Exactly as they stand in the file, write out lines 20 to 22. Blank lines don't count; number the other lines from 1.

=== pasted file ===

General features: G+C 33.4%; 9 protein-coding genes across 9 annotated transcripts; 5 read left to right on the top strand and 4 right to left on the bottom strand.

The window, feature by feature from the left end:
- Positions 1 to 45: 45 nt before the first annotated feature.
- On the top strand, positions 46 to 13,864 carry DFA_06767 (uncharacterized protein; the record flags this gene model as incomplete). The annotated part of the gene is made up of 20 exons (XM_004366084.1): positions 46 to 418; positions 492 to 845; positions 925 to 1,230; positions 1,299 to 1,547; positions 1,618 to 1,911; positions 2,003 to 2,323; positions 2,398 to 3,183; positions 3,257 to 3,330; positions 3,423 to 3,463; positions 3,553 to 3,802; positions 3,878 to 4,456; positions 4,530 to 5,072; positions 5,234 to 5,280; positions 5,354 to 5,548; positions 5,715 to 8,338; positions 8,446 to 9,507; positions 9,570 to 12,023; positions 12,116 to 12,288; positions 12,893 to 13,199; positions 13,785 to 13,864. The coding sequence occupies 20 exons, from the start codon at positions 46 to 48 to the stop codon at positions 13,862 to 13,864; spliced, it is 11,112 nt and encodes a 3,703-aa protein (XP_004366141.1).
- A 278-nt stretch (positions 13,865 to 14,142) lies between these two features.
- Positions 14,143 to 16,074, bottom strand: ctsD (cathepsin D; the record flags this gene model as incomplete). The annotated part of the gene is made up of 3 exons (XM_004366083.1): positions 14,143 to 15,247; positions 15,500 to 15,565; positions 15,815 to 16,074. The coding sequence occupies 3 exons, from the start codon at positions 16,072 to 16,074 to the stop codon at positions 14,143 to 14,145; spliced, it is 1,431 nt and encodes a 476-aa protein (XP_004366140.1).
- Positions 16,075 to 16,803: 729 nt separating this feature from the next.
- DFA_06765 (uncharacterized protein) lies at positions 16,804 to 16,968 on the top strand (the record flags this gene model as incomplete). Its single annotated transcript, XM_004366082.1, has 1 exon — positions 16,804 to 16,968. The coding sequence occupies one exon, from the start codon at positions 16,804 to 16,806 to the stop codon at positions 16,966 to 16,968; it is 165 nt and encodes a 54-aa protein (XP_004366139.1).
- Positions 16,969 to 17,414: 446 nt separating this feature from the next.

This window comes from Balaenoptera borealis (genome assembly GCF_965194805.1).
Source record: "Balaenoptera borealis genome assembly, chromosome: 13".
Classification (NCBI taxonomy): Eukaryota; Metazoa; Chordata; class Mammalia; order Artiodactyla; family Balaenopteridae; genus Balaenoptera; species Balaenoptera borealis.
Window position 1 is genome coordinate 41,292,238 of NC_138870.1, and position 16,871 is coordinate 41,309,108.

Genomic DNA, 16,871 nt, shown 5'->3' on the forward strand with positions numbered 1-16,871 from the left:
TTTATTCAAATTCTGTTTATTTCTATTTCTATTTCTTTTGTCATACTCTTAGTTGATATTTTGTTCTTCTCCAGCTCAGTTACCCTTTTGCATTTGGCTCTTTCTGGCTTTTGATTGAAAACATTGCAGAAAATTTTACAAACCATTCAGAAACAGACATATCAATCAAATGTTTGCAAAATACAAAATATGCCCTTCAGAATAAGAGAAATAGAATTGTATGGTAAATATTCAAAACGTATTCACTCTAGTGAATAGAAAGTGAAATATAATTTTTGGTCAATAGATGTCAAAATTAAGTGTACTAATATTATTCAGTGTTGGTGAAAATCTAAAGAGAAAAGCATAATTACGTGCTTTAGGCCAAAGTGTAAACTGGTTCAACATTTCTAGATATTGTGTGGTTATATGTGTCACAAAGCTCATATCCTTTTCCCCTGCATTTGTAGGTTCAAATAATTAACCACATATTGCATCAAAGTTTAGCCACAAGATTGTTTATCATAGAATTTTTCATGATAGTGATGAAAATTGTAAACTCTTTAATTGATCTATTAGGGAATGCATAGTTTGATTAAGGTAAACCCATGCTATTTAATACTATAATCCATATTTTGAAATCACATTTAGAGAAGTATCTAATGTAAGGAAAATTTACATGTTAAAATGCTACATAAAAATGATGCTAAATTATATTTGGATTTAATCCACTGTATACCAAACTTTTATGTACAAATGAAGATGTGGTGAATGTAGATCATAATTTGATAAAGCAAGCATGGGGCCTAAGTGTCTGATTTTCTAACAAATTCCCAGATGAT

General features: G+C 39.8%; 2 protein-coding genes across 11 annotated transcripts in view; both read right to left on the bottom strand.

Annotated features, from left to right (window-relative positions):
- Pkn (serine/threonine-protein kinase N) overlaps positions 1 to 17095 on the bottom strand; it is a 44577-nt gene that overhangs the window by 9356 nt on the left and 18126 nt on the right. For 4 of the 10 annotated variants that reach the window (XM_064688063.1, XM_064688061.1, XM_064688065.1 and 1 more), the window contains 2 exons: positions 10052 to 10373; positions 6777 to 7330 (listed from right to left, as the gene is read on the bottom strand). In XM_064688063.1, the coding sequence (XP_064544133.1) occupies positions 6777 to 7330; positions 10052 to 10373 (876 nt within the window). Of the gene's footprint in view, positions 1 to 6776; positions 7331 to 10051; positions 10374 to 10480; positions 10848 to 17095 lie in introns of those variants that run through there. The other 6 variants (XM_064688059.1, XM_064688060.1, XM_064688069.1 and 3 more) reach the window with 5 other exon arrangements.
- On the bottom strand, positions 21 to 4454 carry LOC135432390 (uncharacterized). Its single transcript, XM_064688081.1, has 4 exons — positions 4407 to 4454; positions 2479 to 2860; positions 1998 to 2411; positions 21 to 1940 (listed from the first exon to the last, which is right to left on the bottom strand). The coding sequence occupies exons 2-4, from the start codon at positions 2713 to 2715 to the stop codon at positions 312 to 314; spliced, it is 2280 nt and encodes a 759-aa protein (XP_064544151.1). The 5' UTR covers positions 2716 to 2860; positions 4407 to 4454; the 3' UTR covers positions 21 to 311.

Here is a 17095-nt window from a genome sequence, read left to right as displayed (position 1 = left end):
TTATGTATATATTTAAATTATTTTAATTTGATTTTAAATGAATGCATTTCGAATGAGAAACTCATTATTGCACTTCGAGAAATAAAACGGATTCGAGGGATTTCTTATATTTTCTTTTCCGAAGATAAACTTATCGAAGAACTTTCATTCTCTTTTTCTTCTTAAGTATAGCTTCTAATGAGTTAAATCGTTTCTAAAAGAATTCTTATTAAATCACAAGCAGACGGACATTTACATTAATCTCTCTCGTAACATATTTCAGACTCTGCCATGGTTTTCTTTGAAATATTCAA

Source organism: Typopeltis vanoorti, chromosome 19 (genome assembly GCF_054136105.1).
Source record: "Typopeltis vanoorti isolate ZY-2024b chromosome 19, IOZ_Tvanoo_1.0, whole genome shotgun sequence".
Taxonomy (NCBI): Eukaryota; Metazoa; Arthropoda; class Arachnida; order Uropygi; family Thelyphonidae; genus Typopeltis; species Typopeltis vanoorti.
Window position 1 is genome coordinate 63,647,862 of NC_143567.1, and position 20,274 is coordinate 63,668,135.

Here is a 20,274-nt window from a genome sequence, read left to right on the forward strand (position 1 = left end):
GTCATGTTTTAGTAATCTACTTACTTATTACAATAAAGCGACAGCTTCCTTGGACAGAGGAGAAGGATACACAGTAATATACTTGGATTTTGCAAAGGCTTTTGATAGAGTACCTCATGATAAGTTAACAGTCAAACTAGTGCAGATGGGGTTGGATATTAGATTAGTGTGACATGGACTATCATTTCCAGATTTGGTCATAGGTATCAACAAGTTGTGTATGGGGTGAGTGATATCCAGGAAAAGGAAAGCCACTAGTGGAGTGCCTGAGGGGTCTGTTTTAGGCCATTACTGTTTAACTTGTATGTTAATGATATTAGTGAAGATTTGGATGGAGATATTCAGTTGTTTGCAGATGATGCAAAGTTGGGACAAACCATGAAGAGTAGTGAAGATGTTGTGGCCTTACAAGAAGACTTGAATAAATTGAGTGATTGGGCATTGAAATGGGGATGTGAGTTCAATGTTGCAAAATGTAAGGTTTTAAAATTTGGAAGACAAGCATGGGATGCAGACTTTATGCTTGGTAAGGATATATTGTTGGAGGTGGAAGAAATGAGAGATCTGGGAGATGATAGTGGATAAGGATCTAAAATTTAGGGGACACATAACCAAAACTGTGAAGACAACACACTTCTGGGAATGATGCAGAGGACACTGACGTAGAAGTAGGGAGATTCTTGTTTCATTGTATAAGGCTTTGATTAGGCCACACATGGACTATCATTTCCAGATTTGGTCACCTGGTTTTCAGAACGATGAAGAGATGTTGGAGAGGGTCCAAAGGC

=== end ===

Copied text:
Here is a 17095-nt window from a genome sequence, read left to right as displayed (position 1 = left end):
TTATGTATATATTTAAATTATTTTAATTTGATTTTAAATGAATGCATTTCGAATGAGAAACTCATTATTGCACTTCGAGAAATAAAACGGATTCGAGGGATTTCTTATATTTTCTTTTCCGAAGATAAACTTATCGAAGAACTTTCATTCTCTTTTTCTTCTTAAGTATAGCTTCTAATGAGTTAAATCGTTTCTAAAAGAATTCTTATTAAATCACAAGCAGACGGACATTTACATTAATCTCTCTCGTAACATATTTCAGACTCTGCCATGGTTTTCTTTGAAATATTCAA

Source organism: Typopeltis vanoorti, chromosome 19 (genome assembly GCF_054136105.1).